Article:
Caroline Harrison Biography, Life, Interesting Facts
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U.S. First Lady
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Caroline Harrison was the First Lady of the United States from 1889 to 1892.
Caroline Lavinia Scott was born in the city of Oxford, Ohio, on October 1, 1832. She was one of the five children of John Witherspoon Scott and Mary Potts Neal. Her father served as a Presbyterian minister and as a professor of science and mathematics. She studied English literature, painting, theater, and art, at the Oxford Female Institute. In 1952, she graduated with a degree in music.
One of her father’s students at Farmer’s College was a young man named Benjamin Harrison. He and Caroline Harrison met and fell in love. They got engaged in 1952. They got married on October 20, 1853, with her father being the officiating minister.
The first few years of their marriage were quite hard. They had to spend a lot of time apart. They first moved to the city of Indianapolis, Indiana. Caroline gave birth to their son Russell in 1854. She decided to move back home with her parents because she needed her mother’s help for the baby. At the same time, her husband was busy working on his newly established law practice. She gave birth to their daughter Mary in 1858.
Both of them became active in the civil war. Benjamin went off to fight. He was first commissioned as a second lieutenant, and later as a colonel. Caroline Harrison joined groups that tried to gather supplies and help wounded soldiers, such as the Ladies Sanitary Committee and the Ladies Patriotic Association.
After the Civil War, Benjamin started focusing on politics. He ran for governor of Indiana in 1876, but he did not win. In 1881, he was elected in the United States Senate. The entire family moved to Washington D. C. Caroline Harrison got involved in many social events and charities in the city.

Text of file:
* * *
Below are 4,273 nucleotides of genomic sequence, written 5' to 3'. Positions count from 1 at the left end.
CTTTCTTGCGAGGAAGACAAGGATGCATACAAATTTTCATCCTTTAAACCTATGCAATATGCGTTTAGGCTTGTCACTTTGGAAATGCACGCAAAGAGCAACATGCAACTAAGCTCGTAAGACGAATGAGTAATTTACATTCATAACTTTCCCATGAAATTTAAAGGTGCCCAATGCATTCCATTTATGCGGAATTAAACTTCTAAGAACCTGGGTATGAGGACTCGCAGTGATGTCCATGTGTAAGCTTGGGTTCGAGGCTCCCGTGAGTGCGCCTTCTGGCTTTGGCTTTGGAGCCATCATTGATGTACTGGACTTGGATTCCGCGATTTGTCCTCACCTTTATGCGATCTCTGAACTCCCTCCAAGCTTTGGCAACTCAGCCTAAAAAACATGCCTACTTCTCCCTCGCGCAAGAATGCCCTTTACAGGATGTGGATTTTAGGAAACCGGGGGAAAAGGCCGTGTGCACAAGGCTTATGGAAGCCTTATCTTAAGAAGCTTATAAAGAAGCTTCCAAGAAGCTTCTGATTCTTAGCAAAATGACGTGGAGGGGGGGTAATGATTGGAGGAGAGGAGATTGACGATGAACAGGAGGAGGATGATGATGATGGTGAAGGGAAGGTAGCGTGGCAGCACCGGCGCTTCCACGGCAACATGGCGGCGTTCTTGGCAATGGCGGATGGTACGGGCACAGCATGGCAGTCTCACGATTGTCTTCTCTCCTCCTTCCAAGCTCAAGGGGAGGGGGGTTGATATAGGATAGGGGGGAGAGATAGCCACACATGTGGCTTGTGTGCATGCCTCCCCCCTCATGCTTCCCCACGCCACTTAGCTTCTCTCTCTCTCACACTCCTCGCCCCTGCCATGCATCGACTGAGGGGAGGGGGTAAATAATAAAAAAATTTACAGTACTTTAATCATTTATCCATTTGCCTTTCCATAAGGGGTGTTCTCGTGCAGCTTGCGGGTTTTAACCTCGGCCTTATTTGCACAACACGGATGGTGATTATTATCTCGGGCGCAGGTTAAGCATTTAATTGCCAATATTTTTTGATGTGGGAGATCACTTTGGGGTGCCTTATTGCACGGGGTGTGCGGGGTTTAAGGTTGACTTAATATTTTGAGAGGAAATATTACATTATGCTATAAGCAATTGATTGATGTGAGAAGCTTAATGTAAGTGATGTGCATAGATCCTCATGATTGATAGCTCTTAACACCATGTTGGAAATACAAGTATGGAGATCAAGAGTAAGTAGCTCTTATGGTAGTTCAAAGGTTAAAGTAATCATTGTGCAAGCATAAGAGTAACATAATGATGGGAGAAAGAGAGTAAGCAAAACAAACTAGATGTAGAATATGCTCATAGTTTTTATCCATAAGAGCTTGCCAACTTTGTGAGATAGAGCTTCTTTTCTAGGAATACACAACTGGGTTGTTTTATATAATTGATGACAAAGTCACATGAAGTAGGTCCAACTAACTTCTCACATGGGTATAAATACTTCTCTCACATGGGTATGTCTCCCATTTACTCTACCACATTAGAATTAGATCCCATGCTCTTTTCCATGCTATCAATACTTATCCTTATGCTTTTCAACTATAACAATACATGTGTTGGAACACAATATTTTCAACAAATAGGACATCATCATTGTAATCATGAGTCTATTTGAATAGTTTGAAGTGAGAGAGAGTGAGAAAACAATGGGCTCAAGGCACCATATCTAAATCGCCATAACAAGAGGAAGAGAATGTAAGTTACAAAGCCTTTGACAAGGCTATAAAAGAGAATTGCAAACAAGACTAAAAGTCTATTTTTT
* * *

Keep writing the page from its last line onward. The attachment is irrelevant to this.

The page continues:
Benjamin Harrison became the twenty-third President of the United States in 1888. Caroline Harrison became the First Lady. At the time, many of her relatives came to live with her and her husband at the White House. She dedicated her time to its renovation. She lobbied Congress to build additional rooms, but she was not successful. Still, she managed to add plenty of improvements. She had electricity added, the plumbing repaired, the walls repainted, the insects wiped out. She was known for the elegant dinners and receptions she hosted. She also started the tradition of Christmas trees in the White House.
Caroline also helped with different social causes. She helped raise the needed money for the founding of Johns Hopkins University, a medical school. She had one request – she wanted the school to admit female students as well. She also took part in the founding of the National Society of the Daughters of the American Revolution. That was an organization for the female descendants of the people who helped the United States achieve its independence.
Caroline Harrison was diagnosed with tuberculosis in 1891. She passed away on October 25, 1892, at the age of 60. A service was held for her at the White House. She was then buried in Indianapolis. After her death, her daughter Mary became the de facto First Lady of Benjamin Harrison.